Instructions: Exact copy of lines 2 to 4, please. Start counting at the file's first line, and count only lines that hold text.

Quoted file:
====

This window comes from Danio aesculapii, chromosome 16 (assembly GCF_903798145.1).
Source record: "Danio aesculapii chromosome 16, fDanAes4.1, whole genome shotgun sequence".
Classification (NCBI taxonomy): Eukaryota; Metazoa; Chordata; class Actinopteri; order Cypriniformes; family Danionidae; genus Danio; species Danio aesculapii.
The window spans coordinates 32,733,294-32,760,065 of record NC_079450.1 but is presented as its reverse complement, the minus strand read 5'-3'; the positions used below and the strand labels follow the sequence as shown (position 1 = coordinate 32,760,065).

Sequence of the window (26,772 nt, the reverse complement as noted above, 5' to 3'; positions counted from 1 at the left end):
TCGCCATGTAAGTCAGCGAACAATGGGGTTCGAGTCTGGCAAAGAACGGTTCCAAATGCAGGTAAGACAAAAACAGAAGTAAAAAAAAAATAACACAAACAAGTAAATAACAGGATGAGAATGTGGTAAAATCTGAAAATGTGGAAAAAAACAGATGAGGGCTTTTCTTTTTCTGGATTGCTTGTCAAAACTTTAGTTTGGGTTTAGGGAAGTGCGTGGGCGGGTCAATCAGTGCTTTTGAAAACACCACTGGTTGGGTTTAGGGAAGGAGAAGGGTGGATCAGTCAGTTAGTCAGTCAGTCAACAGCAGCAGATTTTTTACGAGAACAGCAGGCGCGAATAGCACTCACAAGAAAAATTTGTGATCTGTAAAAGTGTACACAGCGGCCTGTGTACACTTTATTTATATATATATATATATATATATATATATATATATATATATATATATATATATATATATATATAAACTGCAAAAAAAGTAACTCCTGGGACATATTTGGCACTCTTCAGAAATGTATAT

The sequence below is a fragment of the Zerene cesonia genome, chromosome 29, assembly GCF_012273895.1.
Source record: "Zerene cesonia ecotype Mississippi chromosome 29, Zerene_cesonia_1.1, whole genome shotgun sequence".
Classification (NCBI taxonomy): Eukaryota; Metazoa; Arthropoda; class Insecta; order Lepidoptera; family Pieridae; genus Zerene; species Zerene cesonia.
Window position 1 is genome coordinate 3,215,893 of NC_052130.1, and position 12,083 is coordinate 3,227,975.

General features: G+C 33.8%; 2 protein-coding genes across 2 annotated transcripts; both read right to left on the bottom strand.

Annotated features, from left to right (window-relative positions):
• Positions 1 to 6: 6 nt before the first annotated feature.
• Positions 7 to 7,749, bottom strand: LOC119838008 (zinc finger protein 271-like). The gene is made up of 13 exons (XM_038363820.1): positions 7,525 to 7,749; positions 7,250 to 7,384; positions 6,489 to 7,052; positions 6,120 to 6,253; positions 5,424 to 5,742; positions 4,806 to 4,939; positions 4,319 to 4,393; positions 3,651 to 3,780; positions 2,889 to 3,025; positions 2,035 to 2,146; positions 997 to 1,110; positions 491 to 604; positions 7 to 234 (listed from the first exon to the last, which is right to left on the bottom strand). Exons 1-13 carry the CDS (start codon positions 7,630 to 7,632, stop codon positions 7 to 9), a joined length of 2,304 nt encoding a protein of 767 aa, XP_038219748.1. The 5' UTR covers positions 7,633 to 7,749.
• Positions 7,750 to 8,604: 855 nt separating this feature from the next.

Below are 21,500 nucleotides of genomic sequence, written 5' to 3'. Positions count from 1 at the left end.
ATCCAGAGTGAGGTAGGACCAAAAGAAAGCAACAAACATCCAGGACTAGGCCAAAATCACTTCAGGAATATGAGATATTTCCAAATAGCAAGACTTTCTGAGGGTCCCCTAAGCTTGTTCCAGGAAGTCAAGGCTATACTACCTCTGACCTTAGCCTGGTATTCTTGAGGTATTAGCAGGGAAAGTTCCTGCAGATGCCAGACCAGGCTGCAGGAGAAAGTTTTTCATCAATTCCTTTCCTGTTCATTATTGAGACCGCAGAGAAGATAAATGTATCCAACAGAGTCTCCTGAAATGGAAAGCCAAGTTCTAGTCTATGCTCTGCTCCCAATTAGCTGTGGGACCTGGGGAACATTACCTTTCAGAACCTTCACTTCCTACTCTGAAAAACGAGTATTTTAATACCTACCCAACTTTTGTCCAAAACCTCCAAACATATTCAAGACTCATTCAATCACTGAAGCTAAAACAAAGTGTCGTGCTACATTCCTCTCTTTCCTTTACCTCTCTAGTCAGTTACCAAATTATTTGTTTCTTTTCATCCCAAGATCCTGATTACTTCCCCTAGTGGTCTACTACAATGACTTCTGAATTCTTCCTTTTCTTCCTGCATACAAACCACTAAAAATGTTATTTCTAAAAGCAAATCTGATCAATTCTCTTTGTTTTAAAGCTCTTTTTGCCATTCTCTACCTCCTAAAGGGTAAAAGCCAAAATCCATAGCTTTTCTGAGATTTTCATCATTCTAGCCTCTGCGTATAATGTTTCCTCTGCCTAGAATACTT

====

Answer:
Source record: "Danio aesculapii chromosome 16, fDanAes4.1, whole genome shotgun sequence".
Classification (NCBI taxonomy): Eukaryota; Metazoa; Chordata; class Actinopteri; order Cypriniformes; family Danionidae; genus Danio; species Danio aesculapii.
The window spans coordinates 32,733,294-32,760,065 of record NC_079450.1 but is presented as its reverse complement, the minus strand read 5'-3'; the positions used below and the strand labels follow the sequence as shown (position 1 = coordinate 32,760,065).